Duff: Yes, for a short while now, because the DUFF band had to shoot a video for the title track of the album and played a few shows, including a sold-out one at the Palladium in Hollywood (Los Angeles). I’ve actually got a rock band and play rhythm guitar in it... even though I'm not a virtuoso. What’s most important in DUFF is energy. As far as the members go, DUFF is Joey Mastrokalos (guitar) and Aaron Brooks (drums) (these two musicians played in a band called Circle of Soul, whose album has been released on Hollywood Recs / WMD), Teddy Andreadis  (touring member of Guns N’ Roses) on keyboards, me on vocals and rhythm guitar, and a bassist named Sacha. He is Russian and has played in the most popular band in the former Soviet Union... which wasn't Gorky Park. His band has sold 17 million albums there and he never made a dime!

DUFF is going to play live. Where would you prefer to play? In large venues or clubs?

Duff: If it were up to me, I would choose clubs without hesitation. But it may not be very easy to play there, because I’ll always be seen as the Guns N’ Roses bassist, especially by people who want to make money on my back. What the DUFF band wants above everything is direct and intimate contact with the audience. Big productions is not my thing!

Are there any songs on “Believe in Me” that you couldn't have done with Guns N’ Roses, for one reason or another?

Duff: No, I don't think so, but this project is really my little treasure. "Believe In Me" can’t be compared to a Guns N’ Roses album. If it wasn’t known that DUFF is my band, no one would be able to guess it by listening to the music. I remember playing songs for my friends in Guns N’ Roses, and they all reacted by saying that my songs were fucking great and they would have liked to have them on a future Guns record. Too bad for them... heh heh. I would dare to compare "Believe In Me" to the magnificent "So Alone" by Johnny Thunders, a mixture of beauty, tragedy and cut-and-dried rock. The most beautiful tracks on "Believe in Me" have a certain pathos, because I was really going through a painful phase in my life. This explains why I used an orchestra of twenty-two musicians on a ballad. Everyone has the right to get the blues.

By recording this album, have you purged yourself of negative stuff that haunted your daily life?

Duff: Yes, I think so, and I really needed that. I'm famous, but that doesn't stop me from having some unpleasant moments, humanly speaking. I'm not sheltered from everything...

A few months ago, it seems that you went back on stage to jam with one of your old punk bands, the Fastbacks. Was that a pleasant return to the roots for you?

Duff: I'll stop you right here. I didn't go on stage with this band. This was made up by a journalist who is either a hack or has hallucinations. No, I was just very happy to see that band when I was in Virginia. We talked a lot, and that relieved me from my misery. This encounter reminded me that nothing was taken for granted in the rock world and helped me in how to approach starting out with DUFF. Fuck, come to think of it, at the time I was in the Fastbacks, I also played with two other groups, notorious for causing mayhem. Stuff like that makes you a rocker! I was playing in clubs until 3:00 in the morning, so I had to drop out of high school, although I was a good student.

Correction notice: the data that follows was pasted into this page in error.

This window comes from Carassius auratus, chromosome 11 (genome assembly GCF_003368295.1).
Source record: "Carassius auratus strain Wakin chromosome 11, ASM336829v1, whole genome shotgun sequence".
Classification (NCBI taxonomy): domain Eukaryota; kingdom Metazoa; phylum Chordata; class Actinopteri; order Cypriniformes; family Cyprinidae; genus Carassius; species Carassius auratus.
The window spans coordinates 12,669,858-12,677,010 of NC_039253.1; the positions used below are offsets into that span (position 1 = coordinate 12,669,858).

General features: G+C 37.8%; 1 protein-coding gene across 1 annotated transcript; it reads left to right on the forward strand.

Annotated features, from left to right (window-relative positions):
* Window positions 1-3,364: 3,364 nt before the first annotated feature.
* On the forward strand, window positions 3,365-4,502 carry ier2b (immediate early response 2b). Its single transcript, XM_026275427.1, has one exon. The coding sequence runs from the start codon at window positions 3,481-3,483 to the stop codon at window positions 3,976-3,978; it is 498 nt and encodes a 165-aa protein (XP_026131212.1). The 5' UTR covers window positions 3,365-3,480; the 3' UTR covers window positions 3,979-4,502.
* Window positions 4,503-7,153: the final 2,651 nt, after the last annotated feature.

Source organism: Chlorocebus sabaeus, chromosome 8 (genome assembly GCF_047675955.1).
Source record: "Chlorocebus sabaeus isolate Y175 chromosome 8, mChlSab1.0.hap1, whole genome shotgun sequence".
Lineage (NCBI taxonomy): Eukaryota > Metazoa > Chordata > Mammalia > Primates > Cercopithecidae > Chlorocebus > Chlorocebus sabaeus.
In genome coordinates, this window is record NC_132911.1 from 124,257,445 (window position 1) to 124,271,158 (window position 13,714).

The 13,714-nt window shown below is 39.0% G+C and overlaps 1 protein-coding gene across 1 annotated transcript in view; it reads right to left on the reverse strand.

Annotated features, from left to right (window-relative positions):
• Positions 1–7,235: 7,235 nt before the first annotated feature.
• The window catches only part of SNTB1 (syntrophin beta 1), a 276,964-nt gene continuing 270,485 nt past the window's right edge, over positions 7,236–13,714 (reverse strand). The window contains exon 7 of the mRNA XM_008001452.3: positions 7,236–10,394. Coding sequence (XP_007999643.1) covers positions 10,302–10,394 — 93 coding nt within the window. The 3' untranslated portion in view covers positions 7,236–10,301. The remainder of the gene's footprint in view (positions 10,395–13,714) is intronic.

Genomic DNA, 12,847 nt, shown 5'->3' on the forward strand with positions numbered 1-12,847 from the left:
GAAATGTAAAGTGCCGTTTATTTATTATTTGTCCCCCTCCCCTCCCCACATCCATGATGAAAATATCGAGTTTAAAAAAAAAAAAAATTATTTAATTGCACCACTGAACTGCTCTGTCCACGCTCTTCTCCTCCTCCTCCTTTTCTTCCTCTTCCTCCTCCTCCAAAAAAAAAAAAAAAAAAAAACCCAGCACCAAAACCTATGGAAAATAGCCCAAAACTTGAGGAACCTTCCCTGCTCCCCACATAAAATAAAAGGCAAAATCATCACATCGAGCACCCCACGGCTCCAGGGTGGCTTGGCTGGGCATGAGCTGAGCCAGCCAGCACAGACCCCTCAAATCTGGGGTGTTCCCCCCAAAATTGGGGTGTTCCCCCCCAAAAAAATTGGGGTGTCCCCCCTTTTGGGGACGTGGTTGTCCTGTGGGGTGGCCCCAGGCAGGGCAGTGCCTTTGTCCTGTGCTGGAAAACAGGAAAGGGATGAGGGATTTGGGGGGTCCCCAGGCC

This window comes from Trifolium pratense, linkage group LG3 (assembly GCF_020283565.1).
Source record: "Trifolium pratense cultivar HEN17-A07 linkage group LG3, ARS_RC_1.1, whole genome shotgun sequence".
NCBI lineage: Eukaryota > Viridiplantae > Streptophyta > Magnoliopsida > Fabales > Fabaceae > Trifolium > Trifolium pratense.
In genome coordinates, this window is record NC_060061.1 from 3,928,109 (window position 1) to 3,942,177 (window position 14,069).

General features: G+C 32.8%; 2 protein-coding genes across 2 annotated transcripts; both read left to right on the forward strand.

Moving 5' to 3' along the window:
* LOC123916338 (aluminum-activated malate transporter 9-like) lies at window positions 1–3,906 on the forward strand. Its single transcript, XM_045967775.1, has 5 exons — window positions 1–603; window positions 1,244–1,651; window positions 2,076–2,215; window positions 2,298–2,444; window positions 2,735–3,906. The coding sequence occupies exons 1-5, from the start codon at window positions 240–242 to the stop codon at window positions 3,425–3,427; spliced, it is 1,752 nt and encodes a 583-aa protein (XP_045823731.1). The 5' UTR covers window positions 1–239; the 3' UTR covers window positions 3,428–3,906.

You are from Seattle, but could you imagine the musical explosion and spotlight that this city has been experiencing lately?

Duff: I would say Seattle actually had a bunch of really good bands, but they're not the ones today's audiences know. Grunge fashion didn't exist ten years ago. At the time I was dressed like a pimp and listened to Grandmaster Flash a lot. All the music fans in town were different from each other, but they all respected each other. Then Seattle and the neighboring city of Vancouver (Canada) went through a decline that was, thankfully, countered a bit by the abrasive punk of D.O.A. or the Subhumans. Seattle is now the epicenter of music, but I could’ve never imagined it!

Getting back to DUFF, what would it be like for you if this band got very big? Would that annoy you, considering the pressure that you have to go through as a member of Guns N’ Roses?

Duff: I don't want to be dealing with the music industry, because "industry" and "music" are two diametrically opposed poles. But it’s something you have to deal with, while remaining wary and keeping your feet on the ground. I'm here to show people that I have a band and a good rock album, and I don't want to play for an elite, like the college circuit, for example. Rock must not suffer from hypocrisy and elitism. I do it like the punks; I put my record out, I play and I don't care about the reactions from people who listen to rock to look cool!

(Interview originally published in Hard Force No. 15 - Emmanuel Potts - © ️1993)